Museum of Terror: Tomie 1
It is difficult to discuss horror manga without discussing the work of Junji Ito. Museum of Terror: Tomie 1 is the first in a series of Ito’s work brought to us by Dark Horse.
"Tomie" tells the story of a beautiful schoolgirl whose only fatal flaw is her vanity. This leads to her accidental murder and viscous dismemberment by her suitors, and just as the school is in the middle of grieving for its lost classmate, Tomie suddenly shows up again, wondering what everyone is so upset about. How could this be? We discover throughout the separate stories that keeping Tomie from what she wants can be a very difficult thing to do, and this horrible beauty has a hard time staying dead.
Museum of Terror is made up of nine stories, all chapters in the "Tomie" saga. Stretching over eight years of story writing, we can see not only the enrichments in the story and character, but also a steady growth in the drawing style of the manga. The first chapter has little shading, and has a sketchbook feel to it, which creates a creepy atmosphere all it’s own. The first story almost feels like you are peeking into someone’s morbid diary. As the drawing style develops and becomes more detailed in later chapters, Ito's true horrific genius can be seen, crystal clear.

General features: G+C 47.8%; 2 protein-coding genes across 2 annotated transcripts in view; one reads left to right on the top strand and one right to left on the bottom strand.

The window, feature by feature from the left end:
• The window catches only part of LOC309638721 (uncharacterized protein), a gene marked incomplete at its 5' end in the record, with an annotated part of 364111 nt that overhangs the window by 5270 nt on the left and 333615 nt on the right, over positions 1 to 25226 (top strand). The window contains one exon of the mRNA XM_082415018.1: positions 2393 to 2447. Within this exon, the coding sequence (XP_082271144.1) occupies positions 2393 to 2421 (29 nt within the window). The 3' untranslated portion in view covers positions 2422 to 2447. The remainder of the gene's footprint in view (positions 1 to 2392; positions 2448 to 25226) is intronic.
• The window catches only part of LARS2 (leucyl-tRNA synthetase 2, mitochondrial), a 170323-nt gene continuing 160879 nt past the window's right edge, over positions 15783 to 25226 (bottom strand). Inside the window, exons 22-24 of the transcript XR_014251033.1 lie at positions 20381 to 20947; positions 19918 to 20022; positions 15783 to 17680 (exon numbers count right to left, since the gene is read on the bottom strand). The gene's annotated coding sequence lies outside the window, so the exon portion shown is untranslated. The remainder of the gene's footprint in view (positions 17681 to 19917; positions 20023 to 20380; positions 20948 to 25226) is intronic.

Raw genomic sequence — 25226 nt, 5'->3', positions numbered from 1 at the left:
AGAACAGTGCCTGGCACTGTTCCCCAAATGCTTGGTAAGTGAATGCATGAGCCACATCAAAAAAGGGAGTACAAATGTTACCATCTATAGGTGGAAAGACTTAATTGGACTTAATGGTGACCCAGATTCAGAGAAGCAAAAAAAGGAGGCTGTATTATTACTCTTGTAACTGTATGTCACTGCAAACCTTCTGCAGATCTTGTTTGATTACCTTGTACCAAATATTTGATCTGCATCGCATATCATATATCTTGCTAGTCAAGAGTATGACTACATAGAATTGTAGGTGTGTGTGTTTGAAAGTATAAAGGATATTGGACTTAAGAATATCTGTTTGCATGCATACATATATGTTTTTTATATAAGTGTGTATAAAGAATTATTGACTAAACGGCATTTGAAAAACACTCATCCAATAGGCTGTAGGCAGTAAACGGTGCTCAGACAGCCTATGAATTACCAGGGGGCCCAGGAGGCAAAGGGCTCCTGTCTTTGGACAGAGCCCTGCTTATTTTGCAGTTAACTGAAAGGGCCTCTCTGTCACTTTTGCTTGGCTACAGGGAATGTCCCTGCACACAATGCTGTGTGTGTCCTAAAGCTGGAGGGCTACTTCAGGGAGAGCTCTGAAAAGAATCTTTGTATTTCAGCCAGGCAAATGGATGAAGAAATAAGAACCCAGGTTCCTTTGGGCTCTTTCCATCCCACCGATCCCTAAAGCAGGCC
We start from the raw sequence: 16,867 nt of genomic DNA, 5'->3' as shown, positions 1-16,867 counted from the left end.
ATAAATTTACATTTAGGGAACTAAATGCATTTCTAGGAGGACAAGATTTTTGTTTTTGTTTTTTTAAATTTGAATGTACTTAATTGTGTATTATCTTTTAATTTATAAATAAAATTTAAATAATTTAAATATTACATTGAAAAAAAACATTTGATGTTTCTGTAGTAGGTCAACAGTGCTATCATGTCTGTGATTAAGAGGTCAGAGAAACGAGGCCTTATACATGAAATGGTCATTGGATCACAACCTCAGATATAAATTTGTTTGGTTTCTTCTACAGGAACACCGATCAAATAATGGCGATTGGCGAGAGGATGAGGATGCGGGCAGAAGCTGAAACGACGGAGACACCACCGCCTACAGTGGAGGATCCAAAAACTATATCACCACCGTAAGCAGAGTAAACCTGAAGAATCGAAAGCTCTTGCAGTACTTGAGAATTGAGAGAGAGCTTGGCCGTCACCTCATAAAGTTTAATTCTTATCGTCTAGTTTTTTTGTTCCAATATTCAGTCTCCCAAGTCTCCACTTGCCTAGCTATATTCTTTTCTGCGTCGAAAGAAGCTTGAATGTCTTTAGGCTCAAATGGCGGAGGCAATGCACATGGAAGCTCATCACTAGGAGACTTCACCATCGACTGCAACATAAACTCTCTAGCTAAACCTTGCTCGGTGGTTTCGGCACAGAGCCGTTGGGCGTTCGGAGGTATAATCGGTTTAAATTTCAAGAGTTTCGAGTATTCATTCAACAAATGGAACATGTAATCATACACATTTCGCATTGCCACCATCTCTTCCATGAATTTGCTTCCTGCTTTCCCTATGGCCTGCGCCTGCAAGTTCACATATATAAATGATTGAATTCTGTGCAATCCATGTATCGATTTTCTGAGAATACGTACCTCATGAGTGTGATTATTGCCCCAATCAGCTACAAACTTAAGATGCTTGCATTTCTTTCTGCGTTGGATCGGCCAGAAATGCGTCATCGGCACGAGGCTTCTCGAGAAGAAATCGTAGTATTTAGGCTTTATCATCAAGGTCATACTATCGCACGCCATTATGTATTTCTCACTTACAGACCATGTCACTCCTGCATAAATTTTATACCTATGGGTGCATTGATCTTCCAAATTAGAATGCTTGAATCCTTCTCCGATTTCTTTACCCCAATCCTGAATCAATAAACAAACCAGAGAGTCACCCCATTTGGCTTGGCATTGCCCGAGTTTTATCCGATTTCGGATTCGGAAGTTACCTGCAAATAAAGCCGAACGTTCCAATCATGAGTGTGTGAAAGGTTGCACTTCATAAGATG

Each chapter is a stand-alone story, but gives us a few more pieces of the puzzles to what Tomie truly is. For some reason, Tomie’s unquestionable beauty has led to her murder by the boys in her class, who, along with the teacher, proceed to slice her up and hide the body. Somehow Tomie returns, and this cycle of murder and reincarnation will repeat itself over and over, but also morph and change like a genetic experiment gone terribly bad. No matter what form Tomie takes, she seems bent on one thing: revenge, and the bloodier and more painful the better.
We have been looking at quite a bit of Japanese horror in recent weeks, but make no mistake, Museum of Terror really lives up to its name. It’s hard to imagine a truly nightmare-inducing comic book, but Museum of Terror comes as close as we have experienced, and is likely only to be topped by the second volume, Museum of Terror: Tomie 2, which is also available now. Museum of Terror: The Long Hair in the Attic, which is a collection of short horror stories by Junji Ito, is released on October 25.